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commitments, and other initiatives we will provide better insights into whether the packager form are working as intended or conflict with our structured efficiently and they are in need of refinement. one lastt particular item to mention, transitioning away from my board is a significant undertaking the fsb has been engaged in for almost a decade. the fsb set for the roadmap for clear action of financial firms and our clients take to ensure a smoothh transition away, i'm this sure the fsb report to the g20 and ongoing progress and issues related to the transition period including supervisory issues related to the benchmark transition. we say it's a confluence of events over the past year that demanded international coordination in several key areas for that is precisely where the fsb was created more than 10 years ago. a beacon at the end of another faithful march. the span of territory and topics covered can seemin
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bewildering at times i'm sure it did in the overview i've just given and i covered only few of them today. it is the fsb and builds its for each coming year, the processes each topic by itselfex is a series of complex data points. i'm stepping back we see the connection in the interdependence of the various elements. the role of the fsb is to orchestrate a unified and coherent approach to ensure that we monitor and address those hazards shape and form of which we've already identified while allowing for things like the covid event would arise with little notice and require extra space in the canvas. little margin achieving our objectives is the utmost in diplomacy and rigorous analysis. invite all the challenges we face over this extraordinary year i am proud of my colleagues in the fsb have done. my fellow public servants around the globe working on fsb topics have been steadfast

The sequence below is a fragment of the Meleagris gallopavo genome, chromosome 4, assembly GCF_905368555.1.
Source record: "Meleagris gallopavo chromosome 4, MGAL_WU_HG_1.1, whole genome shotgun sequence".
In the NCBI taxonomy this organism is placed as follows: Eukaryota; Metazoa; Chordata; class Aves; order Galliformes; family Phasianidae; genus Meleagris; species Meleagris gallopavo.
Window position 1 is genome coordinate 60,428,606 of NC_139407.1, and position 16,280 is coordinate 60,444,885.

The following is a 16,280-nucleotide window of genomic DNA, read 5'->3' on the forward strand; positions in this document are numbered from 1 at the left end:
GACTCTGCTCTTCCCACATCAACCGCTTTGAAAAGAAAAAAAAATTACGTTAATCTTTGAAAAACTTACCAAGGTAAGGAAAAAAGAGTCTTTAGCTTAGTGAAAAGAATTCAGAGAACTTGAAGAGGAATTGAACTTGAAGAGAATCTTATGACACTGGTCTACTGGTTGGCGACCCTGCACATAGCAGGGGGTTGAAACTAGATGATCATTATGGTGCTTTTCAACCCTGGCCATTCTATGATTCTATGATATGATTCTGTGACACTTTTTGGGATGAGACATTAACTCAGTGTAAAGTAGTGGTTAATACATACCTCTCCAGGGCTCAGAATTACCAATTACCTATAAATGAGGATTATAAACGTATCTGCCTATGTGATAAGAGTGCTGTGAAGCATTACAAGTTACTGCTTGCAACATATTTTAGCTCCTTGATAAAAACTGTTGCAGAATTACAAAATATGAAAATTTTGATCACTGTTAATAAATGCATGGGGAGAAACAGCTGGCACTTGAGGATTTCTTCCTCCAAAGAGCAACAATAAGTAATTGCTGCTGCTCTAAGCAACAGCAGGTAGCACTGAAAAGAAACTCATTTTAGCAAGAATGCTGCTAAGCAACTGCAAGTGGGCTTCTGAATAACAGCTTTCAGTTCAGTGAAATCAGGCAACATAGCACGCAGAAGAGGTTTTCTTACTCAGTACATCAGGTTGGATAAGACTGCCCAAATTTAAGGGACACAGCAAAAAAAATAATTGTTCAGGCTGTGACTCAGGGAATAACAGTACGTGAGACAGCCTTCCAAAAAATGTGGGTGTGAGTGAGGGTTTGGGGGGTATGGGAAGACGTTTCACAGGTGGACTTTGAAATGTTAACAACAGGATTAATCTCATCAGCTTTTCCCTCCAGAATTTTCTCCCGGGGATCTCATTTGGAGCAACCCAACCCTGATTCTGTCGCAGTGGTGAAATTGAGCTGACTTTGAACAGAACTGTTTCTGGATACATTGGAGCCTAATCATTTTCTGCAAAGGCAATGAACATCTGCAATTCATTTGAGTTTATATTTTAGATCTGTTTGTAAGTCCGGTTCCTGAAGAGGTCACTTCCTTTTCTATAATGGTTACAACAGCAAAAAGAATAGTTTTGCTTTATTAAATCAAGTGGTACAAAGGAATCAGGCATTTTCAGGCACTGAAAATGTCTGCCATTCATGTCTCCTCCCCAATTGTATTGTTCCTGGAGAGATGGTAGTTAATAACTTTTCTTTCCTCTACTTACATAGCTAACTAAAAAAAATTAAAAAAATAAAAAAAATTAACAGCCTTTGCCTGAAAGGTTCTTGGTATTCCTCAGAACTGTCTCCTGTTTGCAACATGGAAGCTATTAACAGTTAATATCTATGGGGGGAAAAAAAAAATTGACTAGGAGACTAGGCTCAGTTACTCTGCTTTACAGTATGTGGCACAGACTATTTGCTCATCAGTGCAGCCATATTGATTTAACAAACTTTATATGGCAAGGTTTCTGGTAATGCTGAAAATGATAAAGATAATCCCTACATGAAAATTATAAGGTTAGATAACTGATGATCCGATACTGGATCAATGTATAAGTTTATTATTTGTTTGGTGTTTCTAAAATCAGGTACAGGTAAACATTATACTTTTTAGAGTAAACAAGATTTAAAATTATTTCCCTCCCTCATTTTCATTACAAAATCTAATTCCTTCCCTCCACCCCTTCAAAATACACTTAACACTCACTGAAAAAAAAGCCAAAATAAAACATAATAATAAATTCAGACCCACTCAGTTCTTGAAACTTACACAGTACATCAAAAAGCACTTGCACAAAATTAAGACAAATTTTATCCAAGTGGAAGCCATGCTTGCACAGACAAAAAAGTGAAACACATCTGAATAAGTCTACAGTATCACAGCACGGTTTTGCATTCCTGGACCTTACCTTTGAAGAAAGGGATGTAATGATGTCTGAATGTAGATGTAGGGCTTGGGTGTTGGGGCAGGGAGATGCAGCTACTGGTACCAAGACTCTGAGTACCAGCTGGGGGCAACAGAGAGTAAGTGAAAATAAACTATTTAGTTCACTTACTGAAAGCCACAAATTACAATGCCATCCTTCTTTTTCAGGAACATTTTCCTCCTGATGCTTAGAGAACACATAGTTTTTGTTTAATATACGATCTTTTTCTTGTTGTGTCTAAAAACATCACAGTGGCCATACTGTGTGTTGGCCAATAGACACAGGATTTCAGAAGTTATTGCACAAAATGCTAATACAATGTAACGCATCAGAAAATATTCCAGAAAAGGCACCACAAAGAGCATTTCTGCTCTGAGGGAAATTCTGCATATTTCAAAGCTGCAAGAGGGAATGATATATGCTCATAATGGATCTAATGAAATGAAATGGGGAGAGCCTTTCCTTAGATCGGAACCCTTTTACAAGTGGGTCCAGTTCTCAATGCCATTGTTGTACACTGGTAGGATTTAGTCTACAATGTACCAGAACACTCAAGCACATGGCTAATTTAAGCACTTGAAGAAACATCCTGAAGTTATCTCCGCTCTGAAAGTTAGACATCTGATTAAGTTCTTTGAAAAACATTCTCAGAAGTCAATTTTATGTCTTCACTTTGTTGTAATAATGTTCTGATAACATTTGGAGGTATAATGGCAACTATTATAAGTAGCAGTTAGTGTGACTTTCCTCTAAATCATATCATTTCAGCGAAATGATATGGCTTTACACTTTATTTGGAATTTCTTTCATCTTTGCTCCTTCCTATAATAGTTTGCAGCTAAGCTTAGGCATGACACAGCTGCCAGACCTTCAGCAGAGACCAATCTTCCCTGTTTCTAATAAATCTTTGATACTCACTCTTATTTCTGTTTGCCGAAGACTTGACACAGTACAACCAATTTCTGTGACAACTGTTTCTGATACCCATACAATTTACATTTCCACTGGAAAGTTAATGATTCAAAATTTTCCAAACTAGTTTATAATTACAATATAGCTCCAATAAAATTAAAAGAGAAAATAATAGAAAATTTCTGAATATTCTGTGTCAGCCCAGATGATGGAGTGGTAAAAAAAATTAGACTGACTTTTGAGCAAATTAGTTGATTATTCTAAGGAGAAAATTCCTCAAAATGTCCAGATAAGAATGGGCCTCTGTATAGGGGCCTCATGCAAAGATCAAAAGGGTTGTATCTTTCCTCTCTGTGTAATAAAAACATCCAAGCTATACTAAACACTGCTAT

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in the daily pursuit of the unified mission to promote international financial stability per think the work laid out for 2021 does just that. thanks. i'll be glad to take any questions whether in fsb issues or federal reserve issues, or anything else you have in your mind. thank you. >> thank you so much randy pritt as you said, you as chair of fsb with your colleagues around the world are dueling with an incredible range of leaves the term bewildering topics and technical issues. as a former central banker it's a little tough going for me. i'm going to ask you this go back some things and explain more. in particular let's start with you mentioned the fsb has a report coming on bank financial intermediation. you use disparagingly as shadow banking.
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what can you tell us about ideas of activities based versus firm based or institutional -based regulation? especially as you said there is this constellation of different entities in the same space effectively. they're taking out more and more of our financing but they're very differing in nature. how do you see that issue? >> i think that is a great question. there have, over the years, been among folks who think about financial stability policy, academics policy makers, many. there has been skepticism expressed about the objectives and worth of the activities based approach. if you look at the fault lines that were thrown into